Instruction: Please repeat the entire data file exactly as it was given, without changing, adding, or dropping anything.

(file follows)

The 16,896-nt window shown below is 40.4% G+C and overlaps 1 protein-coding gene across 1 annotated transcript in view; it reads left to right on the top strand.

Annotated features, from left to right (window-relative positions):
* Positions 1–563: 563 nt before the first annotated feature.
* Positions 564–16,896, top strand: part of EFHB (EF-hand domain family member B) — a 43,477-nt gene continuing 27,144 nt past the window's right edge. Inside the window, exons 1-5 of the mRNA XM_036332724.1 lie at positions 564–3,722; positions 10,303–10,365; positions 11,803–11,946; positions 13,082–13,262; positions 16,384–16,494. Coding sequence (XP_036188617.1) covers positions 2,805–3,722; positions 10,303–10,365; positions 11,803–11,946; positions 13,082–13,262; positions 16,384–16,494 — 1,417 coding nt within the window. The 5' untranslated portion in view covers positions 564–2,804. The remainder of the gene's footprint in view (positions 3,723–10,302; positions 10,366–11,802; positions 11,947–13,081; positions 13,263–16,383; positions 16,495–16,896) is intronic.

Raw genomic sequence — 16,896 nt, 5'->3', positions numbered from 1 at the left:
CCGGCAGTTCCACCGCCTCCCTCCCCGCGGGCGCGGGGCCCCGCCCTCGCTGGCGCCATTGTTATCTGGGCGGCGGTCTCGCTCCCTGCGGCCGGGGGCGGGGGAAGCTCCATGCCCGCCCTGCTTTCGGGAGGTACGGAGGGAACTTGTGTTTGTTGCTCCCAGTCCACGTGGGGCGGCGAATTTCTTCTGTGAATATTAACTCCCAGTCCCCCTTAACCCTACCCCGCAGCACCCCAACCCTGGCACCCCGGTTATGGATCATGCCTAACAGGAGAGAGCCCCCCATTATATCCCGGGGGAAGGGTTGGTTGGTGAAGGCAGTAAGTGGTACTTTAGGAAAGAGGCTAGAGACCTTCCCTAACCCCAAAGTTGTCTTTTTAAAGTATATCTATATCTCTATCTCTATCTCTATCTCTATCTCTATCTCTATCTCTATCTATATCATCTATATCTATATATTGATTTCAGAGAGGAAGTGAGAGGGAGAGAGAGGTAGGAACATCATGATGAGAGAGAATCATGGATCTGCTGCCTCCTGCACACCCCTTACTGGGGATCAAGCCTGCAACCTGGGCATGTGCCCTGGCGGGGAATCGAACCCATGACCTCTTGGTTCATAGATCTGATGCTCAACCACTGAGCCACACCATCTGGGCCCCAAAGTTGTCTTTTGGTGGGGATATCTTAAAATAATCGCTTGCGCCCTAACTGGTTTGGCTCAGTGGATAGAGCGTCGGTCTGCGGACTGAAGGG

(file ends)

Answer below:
The 16,896-nt window shown below is 40.4% G+C and overlaps 1 protein-coding gene across 1 annotated transcript in view; it reads left to right on the top strand.

Annotated features, from left to right (window-relative positions):
* Positions 1–563: 563 nt before the first annotated feature.
* Positions 564–16,896, top strand: part of EFHB (EF-hand domain family member B) — a 43,477-nt gene continuing 27,144 nt past the window's right edge. Inside the window, exons 1-5 of the mRNA XM_036332724.1 lie at positions 564–3,722; positions 10,303–10,365; positions 11,803–11,946; positions 13,082–13,262; positions 16,384–16,494. Coding sequence (XP_036188617.1) covers positions 2,805–3,722; positions 10,303–10,365; positions 11,803–11,946; positions 13,082–13,262; positions 16,384–16,494 — 1,417 coding nt within the window. The 5' untranslated portion in view covers positions 564–2,804. The remainder of the gene's footprint in view (positions 3,723–10,302; positions 10,366–11,802; positions 11,947–13,081; positions 13,263–16,383; positions 16,495–16,896) is intronic.

Raw genomic sequence — 16,896 nt, 5'->3', positions numbered from 1 at the left:
CCGGCAGTTCCACCGCCTCCCTCCCCGCGGGCGCGGGGCCCCGCCCTCGCTGGCGCCATTGTTATCTGGGCGGCGGTCTCGCTCCCTGCGGCCGGGGGCGGGGGAAGCTCCATGCCCGCCCTGCTTTCGGGAGGTACGGAGGGAACTTGTGTTTGTTGCTCCCAGTCCACGTGGGGCGGCGAATTTCTTCTGTGAATATTAACTCCCAGTCCCCCTTAACCCTACCCCGCAGCACCCCAACCCTGGCACCCCGGTTATGGATCATGCCTAACAGGAGAGAGCCCCCCATTATATCCCGGGGGAAGGGTTGGTTGGTGAAGGCAGTAAGTGGTACTTTAGGAAAGAGGCTAGAGACCTTCCCTAACCCCAAAGTTGTCTTTTTAAAGTATATCTATATCTCTATCTCTATCTCTATCTCTATCTCTATCTCTATCTCTATCTATATCATCTATATCTATATATTGATTTCAGAGAGGAAGTGAGAGGGAGAGAGAGGTAGGAACATCATGATGAGAGAGAATCATGGATCTGCTGCCTCCTGCACACCCCTTACTGGGGATCAAGCCTGCAACCTGGGCATGTGCCCTGGCGGGGAATCGAACCCATGACCTCTTGGTTCATAGATCTGATGCTCAACCACTGAGCCACACCATCTGGGCCCCAAAGTTGTCTTTTGGTGGGGATATCTTAAAATAATCGCTTGCGCCCTAACTGGTTTGGCTCAGTGGATAGAGCGTCGGTCTGCGGACTGAAGGG